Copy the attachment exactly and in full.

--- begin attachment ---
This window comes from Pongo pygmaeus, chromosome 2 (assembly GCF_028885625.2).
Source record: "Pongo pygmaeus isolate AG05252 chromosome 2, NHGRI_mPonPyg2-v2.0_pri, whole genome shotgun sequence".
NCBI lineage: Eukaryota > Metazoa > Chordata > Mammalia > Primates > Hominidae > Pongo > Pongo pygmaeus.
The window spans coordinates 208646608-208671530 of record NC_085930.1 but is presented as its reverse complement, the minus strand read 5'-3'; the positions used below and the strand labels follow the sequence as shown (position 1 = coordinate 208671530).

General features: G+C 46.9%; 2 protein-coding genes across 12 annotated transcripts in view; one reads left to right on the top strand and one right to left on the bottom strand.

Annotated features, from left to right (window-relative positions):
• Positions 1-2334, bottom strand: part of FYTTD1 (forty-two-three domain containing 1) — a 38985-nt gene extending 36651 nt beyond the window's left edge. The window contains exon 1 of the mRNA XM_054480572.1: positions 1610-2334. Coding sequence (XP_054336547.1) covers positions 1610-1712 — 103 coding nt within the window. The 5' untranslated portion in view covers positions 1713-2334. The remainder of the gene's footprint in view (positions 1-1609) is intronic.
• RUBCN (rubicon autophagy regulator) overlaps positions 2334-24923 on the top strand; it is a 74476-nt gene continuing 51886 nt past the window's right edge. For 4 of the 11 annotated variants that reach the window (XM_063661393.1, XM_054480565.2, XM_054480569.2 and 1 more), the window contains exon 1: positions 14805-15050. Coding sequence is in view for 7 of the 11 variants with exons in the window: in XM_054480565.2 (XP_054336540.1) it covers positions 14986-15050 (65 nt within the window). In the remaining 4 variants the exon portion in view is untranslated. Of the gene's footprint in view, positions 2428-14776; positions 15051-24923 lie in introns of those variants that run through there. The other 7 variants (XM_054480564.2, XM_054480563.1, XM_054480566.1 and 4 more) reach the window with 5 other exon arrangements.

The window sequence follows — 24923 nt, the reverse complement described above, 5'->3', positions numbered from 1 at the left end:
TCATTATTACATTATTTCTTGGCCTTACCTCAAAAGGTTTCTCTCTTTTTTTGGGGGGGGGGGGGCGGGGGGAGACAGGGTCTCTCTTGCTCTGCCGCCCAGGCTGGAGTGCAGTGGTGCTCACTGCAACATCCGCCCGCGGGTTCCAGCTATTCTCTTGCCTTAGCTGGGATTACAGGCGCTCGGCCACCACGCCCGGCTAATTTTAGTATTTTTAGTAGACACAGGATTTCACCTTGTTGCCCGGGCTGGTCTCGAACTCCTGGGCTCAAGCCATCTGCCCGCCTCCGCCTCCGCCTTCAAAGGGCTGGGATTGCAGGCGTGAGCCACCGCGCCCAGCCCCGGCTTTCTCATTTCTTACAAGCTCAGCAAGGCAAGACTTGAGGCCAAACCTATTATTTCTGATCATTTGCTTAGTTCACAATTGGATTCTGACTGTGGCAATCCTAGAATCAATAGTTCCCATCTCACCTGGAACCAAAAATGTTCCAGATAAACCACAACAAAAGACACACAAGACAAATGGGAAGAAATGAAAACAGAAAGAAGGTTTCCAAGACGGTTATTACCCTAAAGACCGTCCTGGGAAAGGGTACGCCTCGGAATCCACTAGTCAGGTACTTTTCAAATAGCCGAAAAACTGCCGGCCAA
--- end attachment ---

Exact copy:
This window comes from Pongo pygmaeus, chromosome 2 (assembly GCF_028885625.2).
Source record: "Pongo pygmaeus isolate AG05252 chromosome 2, NHGRI_mPonPyg2-v2.0_pri, whole genome shotgun sequence".
NCBI lineage: Eukaryota > Metazoa > Chordata > Mammalia > Primates > Hominidae > Pongo > Pongo pygmaeus.
The window spans coordinates 208646608-208671530 of record NC_085930.1 but is presented as its reverse complement, the minus strand read 5'-3'; the positions used below and the strand labels follow the sequence as shown (position 1 = coordinate 208671530).

General features: G+C 46.9%; 2 protein-coding genes across 12 annotated transcripts in view; one reads left to right on the top strand and one right to left on the bottom strand.

Annotated features, from left to right (window-relative positions):
• Positions 1-2334, bottom strand: part of FYTTD1 (forty-two-three domain containing 1) — a 38985-nt gene extending 36651 nt beyond the window's left edge. The window contains exon 1 of the mRNA XM_054480572.1: positions 1610-2334. Coding sequence (XP_054336547.1) covers positions 1610-1712 — 103 coding nt within the window. The 5' untranslated portion in view covers positions 1713-2334. The remainder of the gene's footprint in view (positions 1-1609) is intronic.
• RUBCN (rubicon autophagy regulator) overlaps positions 2334-24923 on the top strand; it is a 74476-nt gene continuing 51886 nt past the window's right edge. For 4 of the 11 annotated variants that reach the window (XM_063661393.1, XM_054480565.2, XM_054480569.2 and 1 more), the window contains exon 1: positions 14805-15050. Coding sequence is in view for 7 of the 11 variants with exons in the window: in XM_054480565.2 (XP_054336540.1) it covers positions 14986-15050 (65 nt within the window). In the remaining 4 variants the exon portion in view is untranslated. Of the gene's footprint in view, positions 2428-14776; positions 15051-24923 lie in introns of those variants that run through there. The other 7 variants (XM_054480564.2, XM_054480563.1, XM_054480566.1 and 4 more) reach the window with 5 other exon arrangements.

The window sequence follows — 24923 nt, the reverse complement described above, 5'->3', positions numbered from 1 at the left end:
TCATTATTACATTATTTCTTGGCCTTACCTCAAAAGGTTTCTCTCTTTTTTTGGGGGGGGGGGGGCGGGGGGAGACAGGGTCTCTCTTGCTCTGCCGCCCAGGCTGGAGTGCAGTGGTGCTCACTGCAACATCCGCCCGCGGGTTCCAGCTATTCTCTTGCCTTAGCTGGGATTACAGGCGCTCGGCCACCACGCCCGGCTAATTTTAGTATTTTTAGTAGACACAGGATTTCACCTTGTTGCCCGGGCTGGTCTCGAACTCCTGGGCTCAAGCCATCTGCCCGCCTCCGCCTCCGCCTTCAAAGGGCTGGGATTGCAGGCGTGAGCCACCGCGCCCAGCCCCGGCTTTCTCATTTCTTACAAGCTCAGCAAGGCAAGACTTGAGGCCAAACCTATTATTTCTGATCATTTGCTTAGTTCACAATTGGATTCTGACTGTGGCAATCCTAGAATCAATAGTTCCCATCTCACCTGGAACCAAAAATGTTCCAGATAAACCACAACAAAAGACACACAAGACAAATGGGAAGAAATGAAAACAGAAAGAAGGTTTCCAAGACGGTTATTACCCTAAAGACCGTCCTGGGAAAGGGTACGCCTCGGAATCCACTAGTCAGGTACTTTTCAAATAGCCGAAAAACTGCCGGCCAA